British music press darlings The Horrors played the Paradise Wednesday night in a lead-up to their double-weekend slot at the Coachella Valley Music and Arts Festival. New York’s Small Black opened.
Although Small Black presumably borrow inspiration for their name from the influential Steve Albini noise-rock project, the group bears about as little resemblance as possible to Big Black’s pummeling nastiness. In its stead is a dual keyboard, drums and bass lineup with a moody take on the sunny, reverb-y vibes of chillwave. The core duo of Josh Kolenik and Ryan Heyner spent most of the set bent over their keyboards and samplers, bobbing their heads in lockstep with drummer Jeff Curtin and their own electronic pulses. Complex, melodic bass lines from Juan Pieczanski stood out in the mix. Minimal blue house lighting established an atmosphere that the band went to lengths to maintain. They were just a little too down-tempo to be dance-y, but not so much so that they sounded too dull for a live performance setting. Small Black were an enjoyable enough opener, presenting a less sundrenched variation on one of indie electronica’s current trends.
In the interim between sets, whoever happened to be in control of the Paradise’s house music began playing The Velvet Underground’s 1968 exercise in avant-garde chaos White Light/White Heat in its entirety. The Horrors would take the stage about fifteen minutes into the madness of closing track ‘Sister Ray,’ and rapidly segue us into something much more calculated. The juxtaposition was especially striking considering The Horrors’ origins as a noisy, gothic garage-punk band. The transition from that style into the post-punk and shoegaze hybridizing of the band’s current sound has been a mostly welcome shift. Still, the group shined in moments where that reckless punk attitude came back to haunt them.
Predictably, the setlist stuck entirely to songs from 2009’s Primary Colours and last year’s Skying. Opening number ‘Changing the Rain’ felt slightly rote, and it took the band a few songs to really hit their stride. Skying single ‘I Can See Through You’ fared better, and a mid-set one-two punch of ‘Endless Blue’ and ‘Sea Within a Sea’ was properly impressive. Longer songs like ‘Sea Within a Sea’ were undoubtedly the highlights of the night. The driving, motorik rhythm section of drummer Joe Spurgeon and bassist Rhys Webb gave off a distinctly krautrock feel at times, and the extended lengths gave guitarist Joshua Hayward opportunities for violently expressive solos.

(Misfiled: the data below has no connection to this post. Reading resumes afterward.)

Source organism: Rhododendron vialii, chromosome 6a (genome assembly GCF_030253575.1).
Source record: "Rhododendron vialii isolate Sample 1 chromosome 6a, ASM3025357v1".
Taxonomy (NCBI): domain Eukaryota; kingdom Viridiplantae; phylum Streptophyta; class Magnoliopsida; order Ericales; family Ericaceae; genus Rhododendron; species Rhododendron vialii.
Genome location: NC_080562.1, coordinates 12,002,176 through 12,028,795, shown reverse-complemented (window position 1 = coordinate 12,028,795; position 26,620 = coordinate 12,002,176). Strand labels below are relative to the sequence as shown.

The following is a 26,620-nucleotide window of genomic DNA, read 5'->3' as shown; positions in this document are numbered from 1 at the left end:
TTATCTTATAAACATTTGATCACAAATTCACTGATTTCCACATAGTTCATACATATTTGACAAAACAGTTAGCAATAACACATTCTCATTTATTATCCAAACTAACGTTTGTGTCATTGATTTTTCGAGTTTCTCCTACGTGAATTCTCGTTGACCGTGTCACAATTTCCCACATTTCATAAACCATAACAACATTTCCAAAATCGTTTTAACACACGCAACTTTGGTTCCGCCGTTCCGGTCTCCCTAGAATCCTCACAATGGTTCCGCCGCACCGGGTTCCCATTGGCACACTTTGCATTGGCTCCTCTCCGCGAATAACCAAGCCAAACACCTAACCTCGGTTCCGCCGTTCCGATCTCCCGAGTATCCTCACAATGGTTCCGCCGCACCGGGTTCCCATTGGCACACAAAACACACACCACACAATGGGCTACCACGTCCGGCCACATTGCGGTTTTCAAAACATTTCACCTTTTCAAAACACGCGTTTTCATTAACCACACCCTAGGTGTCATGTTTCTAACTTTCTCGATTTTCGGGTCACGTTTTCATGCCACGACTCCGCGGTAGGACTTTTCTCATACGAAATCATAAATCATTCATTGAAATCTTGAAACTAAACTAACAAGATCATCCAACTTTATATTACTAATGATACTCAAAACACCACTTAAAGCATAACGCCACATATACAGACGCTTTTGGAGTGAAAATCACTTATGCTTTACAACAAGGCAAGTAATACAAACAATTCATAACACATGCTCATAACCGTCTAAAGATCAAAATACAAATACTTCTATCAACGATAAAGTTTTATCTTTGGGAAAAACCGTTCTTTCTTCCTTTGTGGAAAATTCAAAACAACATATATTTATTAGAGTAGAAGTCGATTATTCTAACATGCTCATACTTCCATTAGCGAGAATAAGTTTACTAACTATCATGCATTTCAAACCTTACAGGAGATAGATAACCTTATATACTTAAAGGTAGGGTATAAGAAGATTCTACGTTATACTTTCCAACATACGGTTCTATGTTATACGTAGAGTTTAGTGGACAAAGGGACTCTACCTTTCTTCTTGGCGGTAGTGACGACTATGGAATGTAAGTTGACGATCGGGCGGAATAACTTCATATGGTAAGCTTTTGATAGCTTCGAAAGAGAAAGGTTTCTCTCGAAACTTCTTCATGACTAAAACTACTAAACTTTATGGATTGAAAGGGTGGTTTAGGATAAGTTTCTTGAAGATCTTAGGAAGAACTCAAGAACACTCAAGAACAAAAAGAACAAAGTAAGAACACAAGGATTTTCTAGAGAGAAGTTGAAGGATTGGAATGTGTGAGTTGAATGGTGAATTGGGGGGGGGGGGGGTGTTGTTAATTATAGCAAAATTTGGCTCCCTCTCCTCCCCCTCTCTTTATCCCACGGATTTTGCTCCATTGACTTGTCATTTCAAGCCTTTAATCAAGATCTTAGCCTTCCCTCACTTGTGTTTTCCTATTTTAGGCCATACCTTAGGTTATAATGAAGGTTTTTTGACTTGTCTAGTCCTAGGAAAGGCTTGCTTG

Prior to the show, I overheard fans discussing the apparently reclusive nature of vocalist Faris Badwan. If he indeed does try to avoid the public eye off stage, it certainly doesn’t show during the band’s performances. He spent the set confidently strutting about the stage, and occasionally wielding his mic stand like a weapon. During the extended instrumental workouts, he would do his part in contributing to the wall of sound by pointing his microphone directly at Hayward’s amp. Vocally, Badwan is somewhere between the baritone anti-singing of Joy Division’s Ian Curtis and the detachedness of Interpol’s Paul Banks. It suits the music perfectly.
The set ended just over an hour after it started, two-song encore included. The crowd also couldn’t have eclipsed half of the Paradise’s nine hundred person capacity. The atmosphere was that of an oddly minor show for a band who’s headlining a Coachella stage for two weekends. Still, it was a solid performance with moments of brilliance. A worthwhile venture on a Wednesday night.